Ron Hays, a preeminent force among the small but growing band of imagists who meld computerized film, slides, synthesizers and music to produce multimedia art for operas, concerts and TV and motion pictures, is dead.
The artist and conceptualist was 45 when he died Tuesday of the complications of AIDS at a Marina del Rey hospital.
Hays was a pioneer in a still-experimental field which produces theatrical attractions based on Chinese mythology, special effects for Las Vegas clubs and visuals for symphony orchestras.
In 1979, he won an Emmy for best graphic design for the “Krofft Superstar Hour” with The Bay City Rollers, and he was nominated for one in 1982 for “Omni.”
In 1980, the International Television Assn. honored him for “Odyssey: A Video Music Album,” the industry’s first electronic and computer animated visual music laser disc.
His “Star Wars Concerts” with Zubin Mehta and the Los Angeles Philharmonic filled the Hollywood Bowl, and in 1984 he co-created and directed “Amphitheater of Light,” a musical “Prelude to the Olympics” at the Bowl, Michael Tilson Thomas conducting the Philharmonic. He also worked with David Wolper on the Olympics closing ceremonies at the Coliseum.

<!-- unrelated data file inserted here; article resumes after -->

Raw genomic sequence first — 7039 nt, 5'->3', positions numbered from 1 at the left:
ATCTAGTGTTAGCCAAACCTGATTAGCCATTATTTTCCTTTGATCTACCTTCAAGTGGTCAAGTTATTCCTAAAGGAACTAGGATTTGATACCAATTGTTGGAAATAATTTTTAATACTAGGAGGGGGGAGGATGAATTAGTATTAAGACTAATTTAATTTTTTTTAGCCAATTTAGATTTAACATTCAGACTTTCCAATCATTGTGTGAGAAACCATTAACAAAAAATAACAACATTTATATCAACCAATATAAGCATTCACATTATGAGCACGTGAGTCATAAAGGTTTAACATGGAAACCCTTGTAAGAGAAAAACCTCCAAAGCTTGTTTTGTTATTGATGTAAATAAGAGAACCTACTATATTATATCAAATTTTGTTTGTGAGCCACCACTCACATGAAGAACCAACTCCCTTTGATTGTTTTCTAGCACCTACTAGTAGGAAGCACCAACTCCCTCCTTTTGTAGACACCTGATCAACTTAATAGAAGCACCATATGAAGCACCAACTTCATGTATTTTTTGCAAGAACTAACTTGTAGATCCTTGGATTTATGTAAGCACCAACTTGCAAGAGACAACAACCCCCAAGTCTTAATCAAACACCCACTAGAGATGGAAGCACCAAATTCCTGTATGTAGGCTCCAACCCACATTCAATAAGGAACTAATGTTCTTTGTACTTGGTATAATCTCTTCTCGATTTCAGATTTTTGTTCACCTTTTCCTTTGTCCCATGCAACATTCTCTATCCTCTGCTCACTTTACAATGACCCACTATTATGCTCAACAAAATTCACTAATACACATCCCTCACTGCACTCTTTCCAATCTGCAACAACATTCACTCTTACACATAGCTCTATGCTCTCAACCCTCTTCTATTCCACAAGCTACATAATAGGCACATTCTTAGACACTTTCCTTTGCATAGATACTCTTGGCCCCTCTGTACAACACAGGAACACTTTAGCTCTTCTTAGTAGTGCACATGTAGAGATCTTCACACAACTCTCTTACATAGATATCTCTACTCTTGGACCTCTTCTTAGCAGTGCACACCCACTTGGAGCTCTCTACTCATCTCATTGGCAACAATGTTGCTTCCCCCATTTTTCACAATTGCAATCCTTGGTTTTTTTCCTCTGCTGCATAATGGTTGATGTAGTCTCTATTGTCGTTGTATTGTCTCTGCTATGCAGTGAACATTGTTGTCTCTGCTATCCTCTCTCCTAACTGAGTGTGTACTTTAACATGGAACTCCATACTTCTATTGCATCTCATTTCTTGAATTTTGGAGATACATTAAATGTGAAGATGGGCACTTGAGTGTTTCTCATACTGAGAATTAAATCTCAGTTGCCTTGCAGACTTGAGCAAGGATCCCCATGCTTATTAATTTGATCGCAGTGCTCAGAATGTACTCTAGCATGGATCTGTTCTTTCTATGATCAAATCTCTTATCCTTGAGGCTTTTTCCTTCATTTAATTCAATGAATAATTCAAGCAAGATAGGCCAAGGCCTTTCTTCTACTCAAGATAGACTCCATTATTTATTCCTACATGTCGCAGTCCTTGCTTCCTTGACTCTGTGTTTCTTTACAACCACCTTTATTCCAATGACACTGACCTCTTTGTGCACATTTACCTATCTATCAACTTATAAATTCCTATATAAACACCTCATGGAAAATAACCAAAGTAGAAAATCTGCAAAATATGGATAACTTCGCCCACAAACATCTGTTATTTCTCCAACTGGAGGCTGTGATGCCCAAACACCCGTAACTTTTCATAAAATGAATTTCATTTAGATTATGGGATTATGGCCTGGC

Born in Omaha, Hays studied at Northwestern University and did graduate research at MIT before becoming a TV producer in Philadelphia and Boston.
One of his first projects was the use of computerized animations for the Boston Symphony Orchestra broadcast performance of “Daphnis and Chloe.” He then put together animations of the Prelude and Liebestod selections from Wagner’s “Tristan and Isolde” for a Leonard Bernstein concert in 1975.
Hays moved to Los Angeles in 1976, where he established his own production company.
Survivors include his mother, Royalyn, a sister and his longtime friend and partner, Gerald Betzen.
Donations in his name are asked to the Daniel Freeman Hospital Foundations for its Marina Hospital AIDS Unit.